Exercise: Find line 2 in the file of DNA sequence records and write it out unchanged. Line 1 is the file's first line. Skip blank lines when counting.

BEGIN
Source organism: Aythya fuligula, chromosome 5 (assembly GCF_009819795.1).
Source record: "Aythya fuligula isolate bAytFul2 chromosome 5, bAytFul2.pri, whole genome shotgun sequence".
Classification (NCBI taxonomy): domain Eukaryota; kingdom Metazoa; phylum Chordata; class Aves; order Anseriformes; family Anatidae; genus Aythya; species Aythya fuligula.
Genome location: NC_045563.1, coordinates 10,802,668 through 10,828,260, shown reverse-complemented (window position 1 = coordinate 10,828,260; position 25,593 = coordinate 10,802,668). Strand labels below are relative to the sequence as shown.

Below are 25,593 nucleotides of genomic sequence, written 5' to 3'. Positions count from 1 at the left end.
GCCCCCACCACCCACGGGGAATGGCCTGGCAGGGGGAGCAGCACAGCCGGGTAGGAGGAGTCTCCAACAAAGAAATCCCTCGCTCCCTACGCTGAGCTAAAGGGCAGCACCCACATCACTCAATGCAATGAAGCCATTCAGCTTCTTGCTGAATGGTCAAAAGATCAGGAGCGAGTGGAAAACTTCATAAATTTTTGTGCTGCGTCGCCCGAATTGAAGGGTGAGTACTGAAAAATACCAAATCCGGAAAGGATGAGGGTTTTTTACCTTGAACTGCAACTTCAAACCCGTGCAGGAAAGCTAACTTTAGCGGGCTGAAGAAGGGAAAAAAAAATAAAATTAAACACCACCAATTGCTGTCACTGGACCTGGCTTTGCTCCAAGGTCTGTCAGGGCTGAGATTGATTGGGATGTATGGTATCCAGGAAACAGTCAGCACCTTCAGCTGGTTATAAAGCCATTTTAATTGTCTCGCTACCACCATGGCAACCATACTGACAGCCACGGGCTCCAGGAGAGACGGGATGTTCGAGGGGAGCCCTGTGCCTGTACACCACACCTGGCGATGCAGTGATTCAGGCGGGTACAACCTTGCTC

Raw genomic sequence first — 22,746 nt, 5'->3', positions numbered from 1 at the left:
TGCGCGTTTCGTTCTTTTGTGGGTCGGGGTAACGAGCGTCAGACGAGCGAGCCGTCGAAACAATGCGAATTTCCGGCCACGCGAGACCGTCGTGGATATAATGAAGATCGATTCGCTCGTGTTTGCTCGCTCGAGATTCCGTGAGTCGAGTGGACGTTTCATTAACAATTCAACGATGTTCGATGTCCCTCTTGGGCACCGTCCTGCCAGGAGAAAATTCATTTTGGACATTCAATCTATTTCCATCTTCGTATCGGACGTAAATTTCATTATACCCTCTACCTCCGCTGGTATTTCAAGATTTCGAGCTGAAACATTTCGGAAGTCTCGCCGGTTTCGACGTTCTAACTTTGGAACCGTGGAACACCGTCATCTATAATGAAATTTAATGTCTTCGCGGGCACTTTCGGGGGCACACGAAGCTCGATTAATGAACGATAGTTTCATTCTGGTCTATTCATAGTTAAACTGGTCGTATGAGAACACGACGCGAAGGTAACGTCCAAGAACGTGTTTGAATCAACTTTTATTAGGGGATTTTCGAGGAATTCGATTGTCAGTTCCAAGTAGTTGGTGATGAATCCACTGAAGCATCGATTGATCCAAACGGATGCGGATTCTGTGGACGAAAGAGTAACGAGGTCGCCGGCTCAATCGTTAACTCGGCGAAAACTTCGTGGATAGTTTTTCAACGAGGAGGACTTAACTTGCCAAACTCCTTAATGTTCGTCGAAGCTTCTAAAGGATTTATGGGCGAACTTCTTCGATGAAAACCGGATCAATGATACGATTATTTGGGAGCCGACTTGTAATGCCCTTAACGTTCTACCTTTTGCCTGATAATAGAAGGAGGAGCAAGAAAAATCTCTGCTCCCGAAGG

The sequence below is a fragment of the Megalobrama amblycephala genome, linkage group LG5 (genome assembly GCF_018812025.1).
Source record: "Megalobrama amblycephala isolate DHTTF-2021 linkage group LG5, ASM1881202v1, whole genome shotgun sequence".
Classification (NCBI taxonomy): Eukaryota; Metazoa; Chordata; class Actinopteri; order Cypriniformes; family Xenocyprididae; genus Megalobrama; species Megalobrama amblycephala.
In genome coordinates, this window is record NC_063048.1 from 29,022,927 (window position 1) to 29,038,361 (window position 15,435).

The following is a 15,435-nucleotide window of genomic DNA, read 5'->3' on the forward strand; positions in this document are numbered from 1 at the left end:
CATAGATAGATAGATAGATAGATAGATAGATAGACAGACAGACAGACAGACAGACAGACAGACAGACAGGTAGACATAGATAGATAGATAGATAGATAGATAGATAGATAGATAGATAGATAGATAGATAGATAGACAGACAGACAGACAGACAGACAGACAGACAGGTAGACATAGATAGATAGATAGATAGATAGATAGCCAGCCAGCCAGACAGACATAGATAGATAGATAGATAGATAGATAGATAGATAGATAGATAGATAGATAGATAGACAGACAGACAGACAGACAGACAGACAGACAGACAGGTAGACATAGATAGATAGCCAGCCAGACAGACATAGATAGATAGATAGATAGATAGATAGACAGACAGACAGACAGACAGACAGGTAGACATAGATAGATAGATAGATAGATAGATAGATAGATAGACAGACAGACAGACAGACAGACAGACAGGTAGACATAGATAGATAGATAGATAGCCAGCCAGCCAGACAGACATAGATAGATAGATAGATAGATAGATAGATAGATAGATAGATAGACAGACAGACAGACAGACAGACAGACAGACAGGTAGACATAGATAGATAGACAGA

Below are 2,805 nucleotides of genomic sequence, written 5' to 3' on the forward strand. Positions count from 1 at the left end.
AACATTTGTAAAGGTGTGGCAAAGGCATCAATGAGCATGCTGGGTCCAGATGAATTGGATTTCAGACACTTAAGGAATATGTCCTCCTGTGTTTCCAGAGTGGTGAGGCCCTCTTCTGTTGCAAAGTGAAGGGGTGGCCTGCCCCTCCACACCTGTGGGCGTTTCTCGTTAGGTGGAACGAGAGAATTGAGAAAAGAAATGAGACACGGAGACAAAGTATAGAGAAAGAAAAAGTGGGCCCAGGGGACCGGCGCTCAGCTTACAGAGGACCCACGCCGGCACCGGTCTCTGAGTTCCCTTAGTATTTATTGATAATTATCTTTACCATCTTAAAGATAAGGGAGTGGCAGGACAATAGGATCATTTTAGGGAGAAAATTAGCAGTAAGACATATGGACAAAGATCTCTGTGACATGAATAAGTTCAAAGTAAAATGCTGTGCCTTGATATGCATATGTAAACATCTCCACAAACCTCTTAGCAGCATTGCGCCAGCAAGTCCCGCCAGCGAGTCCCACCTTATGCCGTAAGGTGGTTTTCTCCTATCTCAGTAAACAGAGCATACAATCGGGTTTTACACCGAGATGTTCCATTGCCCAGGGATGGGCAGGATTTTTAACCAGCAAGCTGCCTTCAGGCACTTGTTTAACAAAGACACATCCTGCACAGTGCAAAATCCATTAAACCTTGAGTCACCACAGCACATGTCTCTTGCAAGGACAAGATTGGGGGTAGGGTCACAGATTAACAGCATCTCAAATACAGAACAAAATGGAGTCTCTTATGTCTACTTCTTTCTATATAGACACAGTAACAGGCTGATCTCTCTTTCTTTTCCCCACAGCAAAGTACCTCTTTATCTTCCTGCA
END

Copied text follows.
Source record: "Aythya fuligula isolate bAytFul2 chromosome 5, bAytFul2.pri, whole genome shotgun sequence".